8. June 4, 2011 at 8:16 am

    For clarification for readers not in the middle of the issue, as far as this parks and recreation commissioner is concerned this isn’t a neighborhood vs. a non-profit agency debate. Some of you may continue to feed that battle, but that isn’t my fight. There has been considerable input from various representatives, mainly citizens, plus the Watershed Center, the County Health Dept., the City Commission and, of course, Slabtown Neighborhood Ass. I don’t agree that taking a month to deliberate is equal to “municipal stagnation.” This was the first time that parks and rec. had seen this proposal and some of us were keen to spend another month on it out of our own reservations, reservations raised in letters or lack of information.

    We were appointed to serve the city manager and city commission because we are passionate about parkland and recreation and, I trust, for our critical thinking abilities. P&R is more of a working board where we have the privilege to dive into the details and look for ways to find win-win projects for the entire city. There are other projects planned in the City where we have worked closely with the neighborhood groups from the onset and so have intimate knowledge of the entire process. This came at us through a different process-we, as a board, weren’t involved. That’s fine, but deserves some deliberation.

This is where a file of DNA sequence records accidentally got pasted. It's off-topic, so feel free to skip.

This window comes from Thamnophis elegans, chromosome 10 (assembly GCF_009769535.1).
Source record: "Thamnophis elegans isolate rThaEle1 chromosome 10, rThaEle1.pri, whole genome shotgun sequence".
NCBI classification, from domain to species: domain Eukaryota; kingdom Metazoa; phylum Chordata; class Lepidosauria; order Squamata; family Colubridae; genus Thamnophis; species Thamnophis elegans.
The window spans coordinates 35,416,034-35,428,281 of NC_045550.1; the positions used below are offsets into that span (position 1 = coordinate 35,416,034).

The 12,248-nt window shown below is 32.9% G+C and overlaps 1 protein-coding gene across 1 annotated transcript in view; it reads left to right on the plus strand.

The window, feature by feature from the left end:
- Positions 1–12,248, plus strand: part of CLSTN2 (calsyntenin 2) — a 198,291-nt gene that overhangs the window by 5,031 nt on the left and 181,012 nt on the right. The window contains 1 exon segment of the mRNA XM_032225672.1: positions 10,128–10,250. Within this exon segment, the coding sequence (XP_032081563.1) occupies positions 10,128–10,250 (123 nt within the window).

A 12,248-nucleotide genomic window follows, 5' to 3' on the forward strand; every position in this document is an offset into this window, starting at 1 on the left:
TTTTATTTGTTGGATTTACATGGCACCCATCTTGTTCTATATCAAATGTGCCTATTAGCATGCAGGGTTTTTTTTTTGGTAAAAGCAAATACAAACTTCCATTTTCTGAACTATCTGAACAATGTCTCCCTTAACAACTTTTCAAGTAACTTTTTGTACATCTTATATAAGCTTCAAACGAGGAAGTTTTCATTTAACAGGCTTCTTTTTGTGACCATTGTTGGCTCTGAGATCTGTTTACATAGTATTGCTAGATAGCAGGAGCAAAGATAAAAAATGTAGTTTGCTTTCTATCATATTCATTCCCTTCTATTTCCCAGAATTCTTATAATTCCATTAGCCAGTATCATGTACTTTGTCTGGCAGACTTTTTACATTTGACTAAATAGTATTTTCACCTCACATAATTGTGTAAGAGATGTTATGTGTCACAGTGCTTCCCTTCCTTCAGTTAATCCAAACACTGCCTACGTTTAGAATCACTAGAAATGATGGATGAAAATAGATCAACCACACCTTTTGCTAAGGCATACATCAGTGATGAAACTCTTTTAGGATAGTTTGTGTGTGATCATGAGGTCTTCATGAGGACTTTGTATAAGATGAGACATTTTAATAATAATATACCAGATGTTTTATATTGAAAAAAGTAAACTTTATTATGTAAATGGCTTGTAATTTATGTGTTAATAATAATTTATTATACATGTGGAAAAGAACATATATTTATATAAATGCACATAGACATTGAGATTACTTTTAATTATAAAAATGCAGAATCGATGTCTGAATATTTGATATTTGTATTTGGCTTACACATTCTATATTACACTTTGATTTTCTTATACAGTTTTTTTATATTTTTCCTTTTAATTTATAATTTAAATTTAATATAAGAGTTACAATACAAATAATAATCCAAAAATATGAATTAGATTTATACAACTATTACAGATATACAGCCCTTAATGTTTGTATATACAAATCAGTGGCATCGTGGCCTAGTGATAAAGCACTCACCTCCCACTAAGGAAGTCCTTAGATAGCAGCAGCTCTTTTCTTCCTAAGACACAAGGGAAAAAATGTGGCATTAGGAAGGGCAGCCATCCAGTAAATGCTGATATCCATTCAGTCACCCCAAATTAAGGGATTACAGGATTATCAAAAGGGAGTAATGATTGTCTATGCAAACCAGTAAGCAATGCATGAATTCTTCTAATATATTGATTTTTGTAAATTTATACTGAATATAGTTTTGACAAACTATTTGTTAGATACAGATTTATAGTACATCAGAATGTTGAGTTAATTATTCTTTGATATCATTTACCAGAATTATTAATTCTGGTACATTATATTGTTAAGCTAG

Yes, the neighborhood group may have internally answered most, if not all, questions, but after 3 hours of public comment and discussion it was clear that questions weren’t going to be answered at last week’s meeting. We also have a current priority list for the bayfront that was created during a public meeting. There were no Slabtown representatives at that meeting, but they could have been. At that meeting, the crosswalk and the trail leading from Elmwood were made a priority, but not the beach. That doesn’t mean that priorities can’t be altered; they often are and are likely to be altered as opportunities present, but it is something we need to address if our previous work amounts to anything.

    David, I’m not worried about anything other than people not respecting that other people have a responsibility to contribute to the project. A month to further work with staff and stakeholders doesn’t impede the project from beginning this summer. It was made clear to the parks and rec commission that a permit will be applied for by the City regardless of our vote. I trust that between now and next meeting we can draft a motion that we can get behind that is based on informed consent and creates as close to a win-win as possible.

  9. David Luick
    June 6, 2011 at 8:40 pm

    Gary, appreciate the response- thanks